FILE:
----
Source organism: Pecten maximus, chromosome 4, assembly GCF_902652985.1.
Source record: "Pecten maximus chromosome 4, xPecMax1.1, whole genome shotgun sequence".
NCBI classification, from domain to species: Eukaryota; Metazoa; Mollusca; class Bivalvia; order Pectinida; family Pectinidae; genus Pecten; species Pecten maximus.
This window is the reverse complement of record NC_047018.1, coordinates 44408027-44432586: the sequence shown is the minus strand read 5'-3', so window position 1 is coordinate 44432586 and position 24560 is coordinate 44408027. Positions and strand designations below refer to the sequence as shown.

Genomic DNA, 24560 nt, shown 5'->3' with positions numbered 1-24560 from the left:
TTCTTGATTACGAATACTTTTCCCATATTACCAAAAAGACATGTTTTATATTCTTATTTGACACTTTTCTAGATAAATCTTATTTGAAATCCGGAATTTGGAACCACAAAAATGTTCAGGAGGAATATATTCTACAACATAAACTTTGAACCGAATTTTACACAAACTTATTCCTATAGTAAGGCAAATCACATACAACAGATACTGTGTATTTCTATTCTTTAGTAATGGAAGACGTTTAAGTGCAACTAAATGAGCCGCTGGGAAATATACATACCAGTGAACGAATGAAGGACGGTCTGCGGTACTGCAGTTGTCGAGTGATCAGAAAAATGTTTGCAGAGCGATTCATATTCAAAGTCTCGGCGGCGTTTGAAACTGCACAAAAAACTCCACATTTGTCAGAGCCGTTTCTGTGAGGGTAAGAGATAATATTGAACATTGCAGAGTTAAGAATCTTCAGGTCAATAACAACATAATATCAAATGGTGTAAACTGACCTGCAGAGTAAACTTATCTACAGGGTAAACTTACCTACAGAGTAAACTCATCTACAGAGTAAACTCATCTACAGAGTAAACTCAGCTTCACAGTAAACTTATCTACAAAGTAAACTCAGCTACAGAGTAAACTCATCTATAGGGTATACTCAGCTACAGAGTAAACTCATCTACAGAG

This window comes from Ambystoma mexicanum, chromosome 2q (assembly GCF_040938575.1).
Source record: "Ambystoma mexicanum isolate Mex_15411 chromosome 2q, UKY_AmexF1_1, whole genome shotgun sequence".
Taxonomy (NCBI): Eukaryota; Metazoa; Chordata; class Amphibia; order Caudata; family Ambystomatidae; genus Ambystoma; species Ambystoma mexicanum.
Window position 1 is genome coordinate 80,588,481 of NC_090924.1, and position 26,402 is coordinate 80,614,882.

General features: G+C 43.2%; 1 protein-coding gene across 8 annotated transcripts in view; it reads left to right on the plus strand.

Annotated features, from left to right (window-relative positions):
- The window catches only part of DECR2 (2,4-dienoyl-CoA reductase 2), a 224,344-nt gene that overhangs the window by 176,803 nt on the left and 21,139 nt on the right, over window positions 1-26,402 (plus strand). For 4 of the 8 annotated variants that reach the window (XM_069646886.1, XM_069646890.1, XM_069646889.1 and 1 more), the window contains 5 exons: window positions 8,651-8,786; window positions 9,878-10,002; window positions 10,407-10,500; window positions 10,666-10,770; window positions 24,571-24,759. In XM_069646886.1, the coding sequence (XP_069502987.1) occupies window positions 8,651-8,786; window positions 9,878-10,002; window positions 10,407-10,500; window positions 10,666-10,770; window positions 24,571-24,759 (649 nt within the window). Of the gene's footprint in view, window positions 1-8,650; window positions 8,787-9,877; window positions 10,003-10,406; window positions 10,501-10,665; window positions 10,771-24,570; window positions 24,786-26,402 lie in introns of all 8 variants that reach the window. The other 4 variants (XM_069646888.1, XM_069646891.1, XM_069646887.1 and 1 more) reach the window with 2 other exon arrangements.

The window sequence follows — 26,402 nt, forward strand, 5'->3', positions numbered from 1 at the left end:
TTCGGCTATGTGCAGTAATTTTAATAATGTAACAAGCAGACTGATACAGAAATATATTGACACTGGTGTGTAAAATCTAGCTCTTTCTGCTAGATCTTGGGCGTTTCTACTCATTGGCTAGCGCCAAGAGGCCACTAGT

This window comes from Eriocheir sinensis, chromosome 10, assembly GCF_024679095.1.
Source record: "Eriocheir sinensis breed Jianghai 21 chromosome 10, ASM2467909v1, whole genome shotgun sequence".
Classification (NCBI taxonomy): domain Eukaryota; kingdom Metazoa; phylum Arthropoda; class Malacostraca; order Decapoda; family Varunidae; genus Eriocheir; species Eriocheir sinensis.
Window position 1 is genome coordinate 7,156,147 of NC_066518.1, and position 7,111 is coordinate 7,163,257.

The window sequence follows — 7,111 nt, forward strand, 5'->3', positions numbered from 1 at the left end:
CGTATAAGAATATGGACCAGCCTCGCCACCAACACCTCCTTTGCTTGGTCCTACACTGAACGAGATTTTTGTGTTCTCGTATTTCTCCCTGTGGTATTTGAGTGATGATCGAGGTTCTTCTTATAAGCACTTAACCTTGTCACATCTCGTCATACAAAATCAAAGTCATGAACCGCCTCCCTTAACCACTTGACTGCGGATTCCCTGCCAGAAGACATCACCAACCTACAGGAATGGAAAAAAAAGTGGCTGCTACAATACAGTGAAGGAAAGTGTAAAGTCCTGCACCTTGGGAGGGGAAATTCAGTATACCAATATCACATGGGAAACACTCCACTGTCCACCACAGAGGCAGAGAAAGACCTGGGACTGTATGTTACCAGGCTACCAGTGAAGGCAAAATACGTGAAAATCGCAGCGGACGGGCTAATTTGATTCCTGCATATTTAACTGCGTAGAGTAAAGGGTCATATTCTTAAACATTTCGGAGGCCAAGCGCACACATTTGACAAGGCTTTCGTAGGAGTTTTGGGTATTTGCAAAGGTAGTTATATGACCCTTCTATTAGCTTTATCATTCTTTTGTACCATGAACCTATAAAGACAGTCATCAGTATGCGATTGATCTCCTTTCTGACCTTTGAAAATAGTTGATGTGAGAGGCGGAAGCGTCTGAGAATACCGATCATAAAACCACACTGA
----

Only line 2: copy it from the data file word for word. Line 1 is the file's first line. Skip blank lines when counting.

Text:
Source record: "Pecten maximus chromosome 4, xPecMax1.1, whole genome shotgun sequence".